In that summer of 2014, Norwich sold seven and bought 16. They spent £2.7m more on the new men than they got for the ones who left. They offered handsome incentives to keep players at Carrow Road and entice others to join them.
Ed is formidably bright and disarmingly charming in person — but didn’t earn his reputation as a political bruiser by ducking a fight. I expect the new chairman to be our pugnacious champion in meetings with the Premier League and others.
Brendan Rogers has been able to spend £312.8 million in three years but even before that wantonness, the inequalities of resources had grown and grown, so that Liverpool have won nine of the last 11 meetings with Norwich.
As Malcolm Robertson said in his MyFootballWriter piece ahead of Wembley, you have to experience the crushing lows to value the vaunting highs. And, as Delia told the TV audience, Wembley was particularly rewarding for us because so many of us carry scars from dismal disappointments.
It is certainly true that Neil is willing to change his men and alter how they are deployed. In Scotland he preferred 4-1-4-1. With Norwich, he has had success with 4-2-3-1, the much-loved diamond (4-1-2-1-1) and several variants of the 4-4-1-1 he went with against Forest.
There appeared to be a lot of confusion about how we should reorganise. Alex Neil was in the technical area, but Phelan, Three Lungs and goal-keeping coach Tony Parks were giving instructions too and Russ Martin, the skipper, made at least two return trips to the side of the pitch for clarification.
McNally’s normal modus operandi is to consult senior players. He ignores extreme opinions but seeks to gauge the consensus of the sensible. Then he asks the manager what plans there are to address flaws or failings.
It needs to be remembered that the Barclay and Snake Pit were magnificent during Saturday’s game. The support was loud and stirring. From my season ticket seat in the Community Upper, it provided goose bump moments.
If you think Delia and Michael don’t really care or understand, then you and I will never agree and I can’t be bothered with you. It would be like trying to reason with nutters who swear Elvis is working at the Vauxhall Caravan Park on the Acle New Road. If, however, you know that Delia and Michael have always striven to do the best for the club, then that is a proper starting point to consider the work of Neil Adams.
The first time I heard McNally speak in public – at a meeting of the Capital Canaries days after that 7-1 humbling by Lambert’s Colchester in August 2009 – he banged on about needing to reduce debts. He spoke more about that than anything else.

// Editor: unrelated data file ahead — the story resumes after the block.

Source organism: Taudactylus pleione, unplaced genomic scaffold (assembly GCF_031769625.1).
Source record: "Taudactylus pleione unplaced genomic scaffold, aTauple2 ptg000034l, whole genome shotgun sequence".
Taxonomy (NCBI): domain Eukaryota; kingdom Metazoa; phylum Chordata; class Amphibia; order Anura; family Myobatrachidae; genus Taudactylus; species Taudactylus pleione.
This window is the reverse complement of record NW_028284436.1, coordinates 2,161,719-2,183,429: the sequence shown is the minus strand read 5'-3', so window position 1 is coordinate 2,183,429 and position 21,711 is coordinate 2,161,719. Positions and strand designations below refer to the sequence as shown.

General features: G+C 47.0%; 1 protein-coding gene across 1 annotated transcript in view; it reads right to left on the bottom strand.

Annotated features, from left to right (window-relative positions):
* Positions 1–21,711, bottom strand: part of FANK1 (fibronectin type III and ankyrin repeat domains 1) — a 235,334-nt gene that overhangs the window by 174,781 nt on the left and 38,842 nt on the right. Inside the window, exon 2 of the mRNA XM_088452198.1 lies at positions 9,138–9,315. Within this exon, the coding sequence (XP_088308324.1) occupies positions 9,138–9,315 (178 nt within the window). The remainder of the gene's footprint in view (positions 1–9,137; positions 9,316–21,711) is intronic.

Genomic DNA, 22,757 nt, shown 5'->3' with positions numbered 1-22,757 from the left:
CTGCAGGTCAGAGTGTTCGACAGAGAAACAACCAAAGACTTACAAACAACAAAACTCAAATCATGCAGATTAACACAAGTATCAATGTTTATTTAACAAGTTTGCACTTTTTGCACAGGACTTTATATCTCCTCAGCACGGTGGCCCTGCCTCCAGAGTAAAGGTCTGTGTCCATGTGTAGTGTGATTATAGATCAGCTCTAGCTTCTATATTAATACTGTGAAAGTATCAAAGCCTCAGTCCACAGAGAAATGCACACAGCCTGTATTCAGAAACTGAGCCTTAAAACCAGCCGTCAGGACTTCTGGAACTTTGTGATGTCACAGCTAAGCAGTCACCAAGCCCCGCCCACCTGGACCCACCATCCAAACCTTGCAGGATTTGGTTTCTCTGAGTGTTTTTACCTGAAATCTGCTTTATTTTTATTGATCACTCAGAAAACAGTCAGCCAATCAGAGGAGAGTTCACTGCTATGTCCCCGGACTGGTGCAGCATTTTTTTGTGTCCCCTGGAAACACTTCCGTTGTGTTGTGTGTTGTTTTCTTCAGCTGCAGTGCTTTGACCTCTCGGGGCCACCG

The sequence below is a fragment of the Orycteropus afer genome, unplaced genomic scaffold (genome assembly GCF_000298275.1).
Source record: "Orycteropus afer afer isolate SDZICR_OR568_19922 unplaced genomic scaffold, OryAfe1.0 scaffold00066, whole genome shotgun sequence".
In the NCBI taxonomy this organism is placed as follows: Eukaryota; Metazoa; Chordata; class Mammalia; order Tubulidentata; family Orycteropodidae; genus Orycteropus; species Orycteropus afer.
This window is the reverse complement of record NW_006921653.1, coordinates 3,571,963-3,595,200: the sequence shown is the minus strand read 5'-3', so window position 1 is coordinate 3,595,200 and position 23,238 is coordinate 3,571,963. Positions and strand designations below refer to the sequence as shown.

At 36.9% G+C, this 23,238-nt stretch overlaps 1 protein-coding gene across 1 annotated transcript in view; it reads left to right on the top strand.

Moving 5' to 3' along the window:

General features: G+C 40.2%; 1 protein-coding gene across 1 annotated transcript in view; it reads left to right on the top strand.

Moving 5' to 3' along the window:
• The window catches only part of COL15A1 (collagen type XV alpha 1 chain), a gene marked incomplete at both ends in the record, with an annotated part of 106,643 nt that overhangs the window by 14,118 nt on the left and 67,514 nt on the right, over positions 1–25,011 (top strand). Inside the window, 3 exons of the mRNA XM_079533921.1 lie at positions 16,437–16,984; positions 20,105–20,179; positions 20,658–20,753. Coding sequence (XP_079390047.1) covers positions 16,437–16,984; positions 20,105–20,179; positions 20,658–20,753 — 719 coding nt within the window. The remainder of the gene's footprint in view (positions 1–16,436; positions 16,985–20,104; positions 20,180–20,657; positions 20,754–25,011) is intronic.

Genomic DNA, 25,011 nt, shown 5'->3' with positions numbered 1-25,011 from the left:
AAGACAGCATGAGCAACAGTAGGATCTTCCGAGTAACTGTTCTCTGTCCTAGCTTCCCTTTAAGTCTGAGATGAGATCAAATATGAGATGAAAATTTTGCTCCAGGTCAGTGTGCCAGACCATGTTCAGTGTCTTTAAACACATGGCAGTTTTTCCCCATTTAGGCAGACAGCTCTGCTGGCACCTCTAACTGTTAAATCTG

The light touch of the Wolves stewards – only enforcing the law (and it is a law) where the standers were being deliberately inconsiderate to others – was helpful to the majority of supporters. We all care about the same team. We all give our money, our time and our emotional commitment to the same cause. Surely we can ALL show basic decency and politeness to each other?
One of the enduring myths about last season is that Chris Hughton didn’t play to RVW’s strengths. I am not trying to resurrect the Hughton argument. I lost that one and don’t want to be divisive ahead of a campaign when unity in the stands will be especially important.
Adams only earned one point from those games but the club hierarchy was impressed with the way he tackled a formidable run of fixtures – and also how he dealt with two undisclosed disciplinary issues within the squad.
Only a dark hurt deep in his eyes betrayed the bleakness Hughton was feeling. Only private, whispered conversations revealed Delia’s mood. She was in pieces, but with practised sincerity, she produced smile after smile as countless fans asked her to be in their “selfies”.
Norwich were winning. Bringing Howson on would enable a switch to the 4-2-3-1 system which was so effective in a run of games before it was abandoned with disastrous results to accommodate Wes at Villa Park.
I understand that the only circumstances in which they might be prepared to part with Hoolahan in this transfer window is if they could sign someone better at his sort of role – operating centrally just behind the main striker.
City got the best “value per point” in the entire Premier League last season under Hughton. Finishing 11th cost just over £500,000 per point. Compare that with Chelsea, who blew £5m a point!
The most successful manager of all time, Sir Alex Ferguson, was loathed by fans and very nearly kicked out – before turning things around just a tad. A year ago Arsenal fans were telling Arsene Wenger he didn’t know what he was doing. Now they top the table.
He seemed indestructible, so the news that his brain has been dying, one cell at a time, is crushingly sad. But I am fortune enough to have a personal recollection which has made me smile down the years and which is help at this most mournful of times.
Hughton is not inherently cautious or defensive. How could ten different Tottenham managers have valued his coaching if he does not prize attacking play? Yes, he likes an organised defence. And he believed that was the area which needed improving when he took over at Norwich.